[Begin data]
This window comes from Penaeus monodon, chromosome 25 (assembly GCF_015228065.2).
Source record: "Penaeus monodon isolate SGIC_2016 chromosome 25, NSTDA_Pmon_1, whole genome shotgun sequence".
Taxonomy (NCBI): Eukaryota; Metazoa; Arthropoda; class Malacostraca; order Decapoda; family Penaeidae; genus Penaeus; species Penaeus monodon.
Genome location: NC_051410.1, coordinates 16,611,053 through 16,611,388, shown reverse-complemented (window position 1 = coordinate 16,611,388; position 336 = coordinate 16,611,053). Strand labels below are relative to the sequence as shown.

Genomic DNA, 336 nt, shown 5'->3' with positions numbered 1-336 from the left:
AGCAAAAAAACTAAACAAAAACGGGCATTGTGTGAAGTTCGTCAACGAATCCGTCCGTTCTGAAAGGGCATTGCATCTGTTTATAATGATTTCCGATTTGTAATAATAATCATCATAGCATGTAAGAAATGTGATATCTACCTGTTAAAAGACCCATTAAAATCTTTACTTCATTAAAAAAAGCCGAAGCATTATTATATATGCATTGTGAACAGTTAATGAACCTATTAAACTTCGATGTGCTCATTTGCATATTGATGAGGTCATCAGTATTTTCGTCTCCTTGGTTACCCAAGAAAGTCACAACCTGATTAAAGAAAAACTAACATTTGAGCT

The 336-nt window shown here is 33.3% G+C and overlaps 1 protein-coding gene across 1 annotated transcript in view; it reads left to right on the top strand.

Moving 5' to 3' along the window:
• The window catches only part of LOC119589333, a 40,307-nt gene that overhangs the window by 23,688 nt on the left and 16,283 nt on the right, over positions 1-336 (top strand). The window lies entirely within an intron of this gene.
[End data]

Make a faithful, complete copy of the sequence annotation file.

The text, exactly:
This window comes from Penaeus monodon, chromosome 25 (assembly GCF_015228065.2).
Source record: "Penaeus monodon isolate SGIC_2016 chromosome 25, NSTDA_Pmon_1, whole genome shotgun sequence".
Taxonomy (NCBI): Eukaryota; Metazoa; Arthropoda; class Malacostraca; order Decapoda; family Penaeidae; genus Penaeus; species Penaeus monodon.
Genome location: NC_051410.1, coordinates 16,611,053 through 16,611,388, shown reverse-complemented (window position 1 = coordinate 16,611,388; position 336 = coordinate 16,611,053). Strand labels below are relative to the sequence as shown.

Genomic DNA, 336 nt, shown 5'->3' with positions numbered 1-336 from the left:
AGCAAAAAAACTAAACAAAAACGGGCATTGTGTGAAGTTCGTCAACGAATCCGTCCGTTCTGAAAGGGCATTGCATCTGTTTATAATGATTTCCGATTTGTAATAATAATCATCATAGCATGTAAGAAATGTGATATCTACCTGTTAAAAGACCCATTAAAATCTTTACTTCATTAAAAAAAGCCGAAGCATTATTATATATGCATTGTGAACAGTTAATGAACCTATTAAACTTCGATGTGCTCATTTGCATATTGATGAGGTCATCAGTATTTTCGTCTCCTTGGTTACCCAAGAAAGTCACAACCTGATTAAAGAAAAACTAACATTTGAGCT

The 336-nt window shown here is 33.3% G+C and overlaps 1 protein-coding gene across 1 annotated transcript in view; it reads left to right on the top strand.

Moving 5' to 3' along the window:
• The window catches only part of LOC119589333, a 40,307-nt gene that overhangs the window by 23,688 nt on the left and 16,283 nt on the right, over positions 1-336 (top strand). The window lies entirely within an intron of this gene.